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I've got a lot of questions about preparing a book layout, but as I'm slowly going through the various books and other documents out there, I think most of the questions are being answered. However, the answer to the question How can I put musical clefs in the middle of text? doesn't work for my use-case, which is that I want to use a musical treble clef (𝄞) as a section separator. I first tried with XeTeX and the direct unicode input (as shown):

\documentclass[msmallroyalvopaper,12pt,openany]{memoir}
\usepackage{fontspec,xltxtra,xunicode}
\defaultfontfeatures{Mapping=tex-text}
\setromanfont{Baskerville}
\begin{document}
\part*{1980}
\chapter*{Chapter One}
\section*{𝄞}
\end{document}

This didn't work despite the Mac OS X Baskerville font having the treble clef in its Unicode range (I know as I have a Pages document that does this); all that shows up is the unknown character box (􏰀). So, I try the solution in the linked question:

\documentclass[msmallroyalvopaper,12pt,openany]{memoir}
\usepackage{fontspec,xltxtra,xunicode,musixtex}
\defaultfontfeatures{Mapping=tex-text}
\setromanfont{Baskerville}
\begin{document}
\part*{1980}
\chapter*{Chapter One}
\section*{\begin{music}\trebleclef\end{music}}
\end{document}

and this refuses to compile (I'm using TeXShop and forcing XeTeX), resulting in this message:

? musixtex/musixtex.tex:531: Class
memoir Error: Font command \rm is not supported.

See the memoir class documentation for explanation.

I have an SVG of a treble clef that I can use (I needed it for an earlier ebook book), but I'd rather just use normal font commands because I don't really want to have to worry about scaling this independently of the font size.

Does anyone know of a memoir-compatible solution for this? Or should I stop learning memoir-class and learn how to do what I need in ConTeXt or KOMA or is there something else that I should be doing?

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2 Answers 2

up vote 5 down vote accepted

The Baskerville font does not contain the clef symbol according to the Apple character viewer. However, the Apple Symbols font does contain the character, so you can do the following:

% !TEX TS-program = XeLaTeX

\documentclass[msmallroyalvopaper,12pt,openany]{memoir}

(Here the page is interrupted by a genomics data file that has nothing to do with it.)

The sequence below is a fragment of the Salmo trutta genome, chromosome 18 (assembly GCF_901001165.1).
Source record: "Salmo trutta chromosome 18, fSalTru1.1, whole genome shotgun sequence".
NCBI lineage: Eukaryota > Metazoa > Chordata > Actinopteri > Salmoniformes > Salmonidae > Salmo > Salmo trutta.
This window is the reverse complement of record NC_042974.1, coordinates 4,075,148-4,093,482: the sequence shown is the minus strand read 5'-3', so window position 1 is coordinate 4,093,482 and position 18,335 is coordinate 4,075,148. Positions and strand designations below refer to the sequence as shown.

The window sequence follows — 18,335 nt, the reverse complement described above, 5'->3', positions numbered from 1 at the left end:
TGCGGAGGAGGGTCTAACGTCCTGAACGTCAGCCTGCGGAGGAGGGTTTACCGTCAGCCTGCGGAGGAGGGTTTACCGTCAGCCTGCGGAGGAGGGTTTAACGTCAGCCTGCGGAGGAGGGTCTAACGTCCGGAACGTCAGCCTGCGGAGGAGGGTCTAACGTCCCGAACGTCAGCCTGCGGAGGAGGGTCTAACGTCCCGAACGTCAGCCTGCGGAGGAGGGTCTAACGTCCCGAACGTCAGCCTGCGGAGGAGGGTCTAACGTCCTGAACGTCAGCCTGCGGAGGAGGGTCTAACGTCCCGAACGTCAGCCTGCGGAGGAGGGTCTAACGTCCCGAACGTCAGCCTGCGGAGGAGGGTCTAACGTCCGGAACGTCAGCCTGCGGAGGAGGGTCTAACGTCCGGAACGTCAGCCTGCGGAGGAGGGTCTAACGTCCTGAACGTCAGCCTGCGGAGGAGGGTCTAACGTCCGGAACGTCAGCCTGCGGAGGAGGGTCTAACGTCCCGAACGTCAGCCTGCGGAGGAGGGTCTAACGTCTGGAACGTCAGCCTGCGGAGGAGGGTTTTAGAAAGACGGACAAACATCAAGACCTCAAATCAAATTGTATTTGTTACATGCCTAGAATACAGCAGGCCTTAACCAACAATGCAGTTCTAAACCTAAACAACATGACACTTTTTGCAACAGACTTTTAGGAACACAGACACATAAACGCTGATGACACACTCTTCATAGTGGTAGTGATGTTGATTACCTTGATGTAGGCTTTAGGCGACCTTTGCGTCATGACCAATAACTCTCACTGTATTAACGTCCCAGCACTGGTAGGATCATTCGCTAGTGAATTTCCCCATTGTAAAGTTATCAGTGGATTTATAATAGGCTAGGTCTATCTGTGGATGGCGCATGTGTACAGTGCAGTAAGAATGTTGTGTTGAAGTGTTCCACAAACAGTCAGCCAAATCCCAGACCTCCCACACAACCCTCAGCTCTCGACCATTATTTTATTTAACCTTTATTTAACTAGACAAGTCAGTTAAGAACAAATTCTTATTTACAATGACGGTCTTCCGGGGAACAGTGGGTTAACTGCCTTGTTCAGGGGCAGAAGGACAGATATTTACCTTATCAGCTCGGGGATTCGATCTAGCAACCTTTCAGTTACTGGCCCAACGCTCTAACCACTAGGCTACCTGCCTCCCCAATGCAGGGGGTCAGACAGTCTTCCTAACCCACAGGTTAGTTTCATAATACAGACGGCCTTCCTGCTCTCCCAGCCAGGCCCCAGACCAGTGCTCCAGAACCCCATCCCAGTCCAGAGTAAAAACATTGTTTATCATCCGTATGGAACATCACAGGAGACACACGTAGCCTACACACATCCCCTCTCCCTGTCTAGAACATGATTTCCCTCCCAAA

\usepackage{fontspec}
\defaultfontfeatures{Ligatures=TeX}
\setmainfont{Baskerville}
\newfontfamily\symbolfont{Apple Symbols}
\DeclareTextFontCommand{\textsymbol}{\symbolfont}


\begin{document}
\part*{1980}
\chapter*{Chapter One}
\section*{\textsymbol{𝄞}}
\end{document}

The reason the musixtex solution doesn't work is that it is using very old font commands (\bf, \rm, \it, etc.). Memoir prevents you from using these by default, but you can override it by passing the oldfontcommands option to the class.

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Thanks. That does exactly what I wanted. I'm trying to match something I have in Pages and it seems to be "lying" to me in that there's an "invisible" font switch when I have the treble clef. One other question: in the document that I'm trying to emulate, I have the treble clef as a larger character (24pt as opposed to the main body 12pt); I should be able to do something like \section*{\huge\textsymbol{𝄞}}, right? –  Austin Ziegler Apr 7 '12 at 18:15
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A different solution, where you can choose the size of the clef without resorting to explicit font size commands:

!TEX TS-program = XeLaTeX

\documentclass[msmallroyalvopaper,12pt,openany]{memoir}
\usepackage{fontspec}
\defaultfontfeatures{Ligatures=TeX}
\setmainfont{Baskerville}
\newfontfamily\cleffont[Scale=2]{Apple Symbols}

\usepackage{newunicodechar}
\newunicodechar{𝄞}{{\cleffont 𝄞}}

\begin{document}
\part*{1980}
\chapter*{Chapter One}
\section*{𝄞 is the G clef}

𝄞 is the G clef
\end{document}
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Thanks. This is also an interesting solution, but probably not what I want in the end. As I was playing with the code, I noticed that the [Scale=2] and the \fontsize{2\dimexpr\f@size} both double the size of the clef. I suspect I would only want one of them. What I will probably implement is a new command that I would use instead of \section*{} that scales to 2x the body font rather than the default section size (which appears to be about 1.2x the body font). –  Austin Ziegler Apr 7 '12 at 22:37
    
Sorry: I was experimenting and forgot to remove one. –  egreg Apr 7 '12 at 23:29
    
I wanted to note that I needed up using a solution very similar to this one in the end for my document—as shown here: tex.stackexchange.com/questions/52946/… –  Austin Ziegler Apr 25 '12 at 4:32
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